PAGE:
Hey guys, long time peruser first time poster here...

 

Heres my situation

 

I made an offer on a short sale on March 8. The listing price was at 270k, so I offered 290k. My realtor told me that my offer was considered the best (considering it was the highest and I got a preapproval from Bank of America).

 

May 8th, a 2nd BPO appraisal was done on the property (I'm not sure what happened with the 1st appraisal). From May 8th until now, the property has almost been put on foreclosure auction (I had the listing agent postpone it twice). The starting bid on the property was about 271k (not sure if this is vital information) 

 

So today June 15th, my realtor informs me that the BPO came out to be 370k and the bank wants 350k for the house. I'm thinking, wow this appraisal is way too high, given that the 7 most recent sold comparables in the area average about 312k (not to mention the lot size of each comparable is 1200 sq ft, while the property I want is like 1060 sq ft)

 

 

I have a bunch of questions to ask, but I guess I'll start with these...

 

The listing agent already sent the list of comparables to the negotiator, is it possible that the negotiator will lower the price to something more towards market value? (I'm assuming the BPO done on the property was performed without factoring in the comparables and other things)

 

In the case that the negotiator doesn't budge on the appraisal, what range percentage do you think I could offer on the house so the bank would accept the offer on? (I'm wondering if offering 90% or so on the asking price would be sufficient).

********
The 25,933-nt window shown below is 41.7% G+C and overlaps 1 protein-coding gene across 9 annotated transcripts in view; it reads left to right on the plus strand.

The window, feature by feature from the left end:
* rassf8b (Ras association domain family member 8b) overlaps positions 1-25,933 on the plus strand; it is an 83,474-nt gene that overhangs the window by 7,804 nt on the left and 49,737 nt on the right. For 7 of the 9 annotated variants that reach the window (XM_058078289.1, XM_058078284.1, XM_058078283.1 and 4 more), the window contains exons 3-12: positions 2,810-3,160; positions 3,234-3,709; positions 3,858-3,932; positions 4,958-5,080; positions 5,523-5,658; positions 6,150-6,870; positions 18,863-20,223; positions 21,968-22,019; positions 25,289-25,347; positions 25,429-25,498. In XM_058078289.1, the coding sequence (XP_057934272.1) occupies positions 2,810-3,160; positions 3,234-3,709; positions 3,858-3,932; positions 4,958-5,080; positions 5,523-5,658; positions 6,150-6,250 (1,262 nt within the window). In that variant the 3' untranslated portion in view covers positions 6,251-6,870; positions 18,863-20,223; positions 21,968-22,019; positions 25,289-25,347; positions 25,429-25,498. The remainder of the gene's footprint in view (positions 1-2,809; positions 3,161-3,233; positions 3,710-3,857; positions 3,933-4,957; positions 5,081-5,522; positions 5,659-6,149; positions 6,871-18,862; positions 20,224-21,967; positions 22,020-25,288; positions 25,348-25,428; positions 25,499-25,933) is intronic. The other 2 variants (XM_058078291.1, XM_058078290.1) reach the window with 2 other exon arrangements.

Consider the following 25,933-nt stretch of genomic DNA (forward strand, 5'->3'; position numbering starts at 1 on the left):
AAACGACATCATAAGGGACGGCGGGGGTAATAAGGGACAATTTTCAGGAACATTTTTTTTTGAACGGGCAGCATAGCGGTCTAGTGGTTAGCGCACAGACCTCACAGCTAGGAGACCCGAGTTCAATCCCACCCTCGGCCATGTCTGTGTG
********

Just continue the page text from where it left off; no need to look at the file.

How long does it take for a negotiator to send a reply? The listing agent sent the comparables to the negotiator this afternoon.

 

Much thanks!

Tags: BPO, appraisal, sale, short

Views: 973

Replies to This Discussion

Normally they will take 90% of BPO value. But sometimes there are timelines that they have to adhere to. For example, one lender would not look at anything under 95% the first 10 days of establishing the price.

Personally I would start at 85% (presuming you think this is worth it) and work up to 90% if necessary.
I'm dealing with the same issue in the Islands in Gilbert Arizona. The BPO came in 130k higher than the current offer on the home. The agent that did the BPO included some waterfront properties, that she shouldn't have done. I called her to question her BPO all she said was "I do 50 BPOs a week and I have to be in good standings with the banks" Can you say STUPID?
Kind of have a catch 22 here. If you offer 90% of BPO value, then the property may not appraise high enough for your lender - which would put you right back where you are now.
If the BPO value is wrong then it needs to be disputed. Not easy to do but it can be done. The easiest way is if you have an appraisal you can submit. The listing agent can submit comparable sales. As long as your price is justifiable you may have a shot at getting the lender to order another BPO.
You can always counter, but I don't quite understand why the bank relies on a BPO. Normally, an appraisal is the "last word". Or was this an appraisal and not a BPO (Broker Price Opinion, done by a real estate professional)? Also, when you state 1200 and 1060 sq.ft. as the lot size. Do you mean the living area by any chance? Either way, do a counter offer, it'll get you closer to where you want to be. Their counter is not the last word.
Bryant is right. You can do your own appraisal and have listing agent submit it to bank.
Yeah the Sq ft I was referring to was living area (size of the house, not lot size)
I'm having the same problem with Bank of America BPO on a short sale. The house has been on the market and empty for almost 2 years now. We've been going through this since March. The listing was $150,000 and the BPO came back at $165,000. This house needs a lot of work and the $165 is a good comparable if the home didn't need so much work. I'm getting very frustrated with both my agent and the listing agent who both don't seem to know what to do next.
If your agent cannot handle the job, call her/his broker. All agents operate under the auspices of their broker, i. e. the broker is responsible for their actions. Of course, there is no guarantee the broker knows either, but he/her may be more motivated to get professional advice!

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